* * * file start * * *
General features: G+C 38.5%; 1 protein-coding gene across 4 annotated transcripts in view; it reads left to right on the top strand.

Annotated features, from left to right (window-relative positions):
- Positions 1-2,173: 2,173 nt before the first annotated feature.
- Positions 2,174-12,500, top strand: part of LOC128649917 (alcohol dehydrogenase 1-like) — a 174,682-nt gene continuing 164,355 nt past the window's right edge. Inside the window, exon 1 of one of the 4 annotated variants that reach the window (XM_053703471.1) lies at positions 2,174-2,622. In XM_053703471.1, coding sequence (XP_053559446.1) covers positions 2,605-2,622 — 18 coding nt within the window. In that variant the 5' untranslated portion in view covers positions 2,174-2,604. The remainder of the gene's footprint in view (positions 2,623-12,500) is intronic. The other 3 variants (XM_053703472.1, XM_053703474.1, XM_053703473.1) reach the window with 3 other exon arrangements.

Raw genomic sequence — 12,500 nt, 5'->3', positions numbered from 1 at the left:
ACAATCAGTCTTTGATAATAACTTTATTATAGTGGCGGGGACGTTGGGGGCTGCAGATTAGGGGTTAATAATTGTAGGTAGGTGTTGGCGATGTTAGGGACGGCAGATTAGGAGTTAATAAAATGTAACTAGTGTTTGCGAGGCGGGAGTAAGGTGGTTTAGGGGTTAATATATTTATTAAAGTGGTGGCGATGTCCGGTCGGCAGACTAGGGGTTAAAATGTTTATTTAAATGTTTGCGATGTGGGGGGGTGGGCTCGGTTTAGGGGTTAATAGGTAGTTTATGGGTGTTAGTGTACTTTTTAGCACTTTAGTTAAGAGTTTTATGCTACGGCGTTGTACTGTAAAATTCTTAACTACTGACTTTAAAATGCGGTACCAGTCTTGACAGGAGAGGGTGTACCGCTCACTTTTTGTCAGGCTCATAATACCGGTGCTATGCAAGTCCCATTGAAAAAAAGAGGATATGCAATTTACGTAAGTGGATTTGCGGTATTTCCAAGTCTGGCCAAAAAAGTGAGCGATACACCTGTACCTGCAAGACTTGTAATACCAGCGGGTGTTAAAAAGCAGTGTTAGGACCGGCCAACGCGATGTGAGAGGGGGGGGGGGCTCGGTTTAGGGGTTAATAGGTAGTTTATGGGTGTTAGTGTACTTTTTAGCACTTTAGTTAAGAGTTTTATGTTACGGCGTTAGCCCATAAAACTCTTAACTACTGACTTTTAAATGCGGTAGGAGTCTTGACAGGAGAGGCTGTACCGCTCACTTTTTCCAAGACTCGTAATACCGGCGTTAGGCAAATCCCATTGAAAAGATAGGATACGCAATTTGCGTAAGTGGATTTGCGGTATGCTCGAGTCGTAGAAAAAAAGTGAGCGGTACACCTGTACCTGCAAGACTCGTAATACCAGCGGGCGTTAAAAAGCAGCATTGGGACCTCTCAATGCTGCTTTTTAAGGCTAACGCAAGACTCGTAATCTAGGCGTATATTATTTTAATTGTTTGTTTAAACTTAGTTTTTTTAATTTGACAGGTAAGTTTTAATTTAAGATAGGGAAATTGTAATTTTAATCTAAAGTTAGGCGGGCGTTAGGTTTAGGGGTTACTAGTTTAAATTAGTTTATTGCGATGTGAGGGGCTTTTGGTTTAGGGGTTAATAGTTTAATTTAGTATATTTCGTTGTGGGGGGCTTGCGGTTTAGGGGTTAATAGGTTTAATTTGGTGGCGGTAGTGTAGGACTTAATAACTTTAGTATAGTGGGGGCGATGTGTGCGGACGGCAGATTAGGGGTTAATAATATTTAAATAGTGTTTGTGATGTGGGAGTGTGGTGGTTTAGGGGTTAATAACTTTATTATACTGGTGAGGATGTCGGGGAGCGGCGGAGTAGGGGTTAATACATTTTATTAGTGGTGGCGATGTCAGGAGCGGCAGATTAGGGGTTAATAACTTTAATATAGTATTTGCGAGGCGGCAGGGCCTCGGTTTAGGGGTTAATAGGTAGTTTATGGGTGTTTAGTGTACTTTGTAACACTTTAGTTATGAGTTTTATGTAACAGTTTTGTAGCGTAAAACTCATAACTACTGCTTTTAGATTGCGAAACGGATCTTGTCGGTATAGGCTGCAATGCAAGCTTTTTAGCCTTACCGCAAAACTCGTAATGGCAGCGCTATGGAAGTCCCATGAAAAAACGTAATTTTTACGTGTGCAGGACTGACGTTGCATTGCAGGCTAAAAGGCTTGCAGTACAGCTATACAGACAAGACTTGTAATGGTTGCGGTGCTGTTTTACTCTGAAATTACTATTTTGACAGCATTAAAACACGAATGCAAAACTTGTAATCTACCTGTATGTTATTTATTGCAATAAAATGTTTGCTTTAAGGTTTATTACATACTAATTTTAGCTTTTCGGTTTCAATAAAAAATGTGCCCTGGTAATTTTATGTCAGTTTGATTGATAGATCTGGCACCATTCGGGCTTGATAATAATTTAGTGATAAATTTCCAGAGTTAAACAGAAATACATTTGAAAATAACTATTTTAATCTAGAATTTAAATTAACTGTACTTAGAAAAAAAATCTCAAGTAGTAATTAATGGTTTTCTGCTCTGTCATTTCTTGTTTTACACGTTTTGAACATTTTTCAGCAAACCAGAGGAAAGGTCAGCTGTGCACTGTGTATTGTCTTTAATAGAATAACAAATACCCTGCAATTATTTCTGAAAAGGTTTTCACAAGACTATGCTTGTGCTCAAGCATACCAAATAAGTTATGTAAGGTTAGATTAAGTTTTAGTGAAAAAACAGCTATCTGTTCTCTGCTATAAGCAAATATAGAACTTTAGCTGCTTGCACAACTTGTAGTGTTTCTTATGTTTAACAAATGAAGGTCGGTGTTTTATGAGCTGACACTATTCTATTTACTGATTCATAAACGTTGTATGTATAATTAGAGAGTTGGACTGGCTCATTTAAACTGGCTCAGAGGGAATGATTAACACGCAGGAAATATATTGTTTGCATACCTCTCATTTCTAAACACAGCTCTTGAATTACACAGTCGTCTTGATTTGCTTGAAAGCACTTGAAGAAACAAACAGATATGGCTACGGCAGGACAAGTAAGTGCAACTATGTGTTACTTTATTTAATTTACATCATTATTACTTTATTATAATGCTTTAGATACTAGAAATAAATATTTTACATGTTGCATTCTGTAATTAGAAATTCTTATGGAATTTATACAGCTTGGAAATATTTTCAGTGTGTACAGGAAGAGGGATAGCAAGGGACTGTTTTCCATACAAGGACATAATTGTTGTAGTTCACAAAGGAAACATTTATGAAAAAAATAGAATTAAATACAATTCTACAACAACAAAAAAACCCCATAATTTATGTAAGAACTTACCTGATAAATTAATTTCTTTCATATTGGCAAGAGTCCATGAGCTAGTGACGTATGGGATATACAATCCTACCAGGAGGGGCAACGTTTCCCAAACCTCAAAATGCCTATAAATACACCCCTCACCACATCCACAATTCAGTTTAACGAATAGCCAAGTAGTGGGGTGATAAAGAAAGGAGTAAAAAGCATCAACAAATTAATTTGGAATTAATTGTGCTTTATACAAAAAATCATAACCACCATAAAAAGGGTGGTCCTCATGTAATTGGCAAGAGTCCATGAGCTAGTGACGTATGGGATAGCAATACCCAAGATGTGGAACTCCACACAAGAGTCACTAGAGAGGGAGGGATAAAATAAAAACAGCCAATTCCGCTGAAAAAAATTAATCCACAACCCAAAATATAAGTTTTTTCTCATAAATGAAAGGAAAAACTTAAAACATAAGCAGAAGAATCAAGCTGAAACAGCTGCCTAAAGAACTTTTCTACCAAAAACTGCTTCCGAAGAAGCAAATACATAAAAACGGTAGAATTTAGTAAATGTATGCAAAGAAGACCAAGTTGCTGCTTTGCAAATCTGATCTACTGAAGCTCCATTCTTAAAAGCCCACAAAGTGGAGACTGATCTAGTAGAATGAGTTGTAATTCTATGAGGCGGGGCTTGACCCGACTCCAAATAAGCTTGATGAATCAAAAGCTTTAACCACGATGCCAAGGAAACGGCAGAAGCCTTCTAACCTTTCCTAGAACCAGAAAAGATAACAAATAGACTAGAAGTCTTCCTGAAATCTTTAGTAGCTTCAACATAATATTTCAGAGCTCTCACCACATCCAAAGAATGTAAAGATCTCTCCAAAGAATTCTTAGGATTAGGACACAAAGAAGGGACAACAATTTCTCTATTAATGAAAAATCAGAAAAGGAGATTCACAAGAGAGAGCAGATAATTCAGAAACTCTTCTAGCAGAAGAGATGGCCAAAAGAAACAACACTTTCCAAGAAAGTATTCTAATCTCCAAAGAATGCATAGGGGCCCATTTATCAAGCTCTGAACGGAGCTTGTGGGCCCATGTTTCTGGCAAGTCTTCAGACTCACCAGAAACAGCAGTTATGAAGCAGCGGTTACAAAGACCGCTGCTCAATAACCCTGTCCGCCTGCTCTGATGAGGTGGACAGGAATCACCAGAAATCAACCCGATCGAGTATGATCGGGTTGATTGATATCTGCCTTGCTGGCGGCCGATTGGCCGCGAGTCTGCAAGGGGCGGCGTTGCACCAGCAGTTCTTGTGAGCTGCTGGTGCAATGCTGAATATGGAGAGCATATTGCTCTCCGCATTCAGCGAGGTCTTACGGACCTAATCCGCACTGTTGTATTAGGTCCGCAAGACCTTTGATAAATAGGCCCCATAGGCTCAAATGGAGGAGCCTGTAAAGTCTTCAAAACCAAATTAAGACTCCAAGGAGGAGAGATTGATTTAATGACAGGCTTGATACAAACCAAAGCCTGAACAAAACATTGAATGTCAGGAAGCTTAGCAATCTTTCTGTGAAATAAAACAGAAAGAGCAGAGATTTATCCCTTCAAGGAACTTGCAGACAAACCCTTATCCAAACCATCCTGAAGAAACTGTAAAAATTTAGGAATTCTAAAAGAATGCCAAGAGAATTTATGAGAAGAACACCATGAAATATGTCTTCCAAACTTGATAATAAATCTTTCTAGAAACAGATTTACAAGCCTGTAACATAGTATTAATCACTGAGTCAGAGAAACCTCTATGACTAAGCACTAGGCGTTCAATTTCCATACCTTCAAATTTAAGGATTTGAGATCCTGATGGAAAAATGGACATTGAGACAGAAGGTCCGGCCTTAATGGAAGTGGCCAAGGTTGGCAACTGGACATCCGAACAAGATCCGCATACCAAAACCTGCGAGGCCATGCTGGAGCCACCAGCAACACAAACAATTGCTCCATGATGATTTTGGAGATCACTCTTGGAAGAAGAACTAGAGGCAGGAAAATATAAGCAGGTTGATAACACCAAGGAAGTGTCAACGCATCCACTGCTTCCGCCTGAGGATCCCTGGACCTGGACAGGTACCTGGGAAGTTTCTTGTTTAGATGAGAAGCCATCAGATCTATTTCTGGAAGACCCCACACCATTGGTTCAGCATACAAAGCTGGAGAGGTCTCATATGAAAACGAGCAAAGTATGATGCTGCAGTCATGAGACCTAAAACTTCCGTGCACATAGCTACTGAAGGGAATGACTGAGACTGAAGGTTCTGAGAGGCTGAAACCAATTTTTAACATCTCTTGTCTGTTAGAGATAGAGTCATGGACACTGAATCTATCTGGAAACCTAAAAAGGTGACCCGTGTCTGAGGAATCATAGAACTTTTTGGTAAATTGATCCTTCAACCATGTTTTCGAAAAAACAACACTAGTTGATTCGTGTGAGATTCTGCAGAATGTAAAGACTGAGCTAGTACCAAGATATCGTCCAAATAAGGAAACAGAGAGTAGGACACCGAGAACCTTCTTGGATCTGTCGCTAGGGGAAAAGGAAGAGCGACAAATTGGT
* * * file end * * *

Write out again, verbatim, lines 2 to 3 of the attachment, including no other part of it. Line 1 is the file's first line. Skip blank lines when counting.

Annotated features, from left to right (window-relative positions):
- Positions 1-2,173: 2,173 nt before the first annotated feature.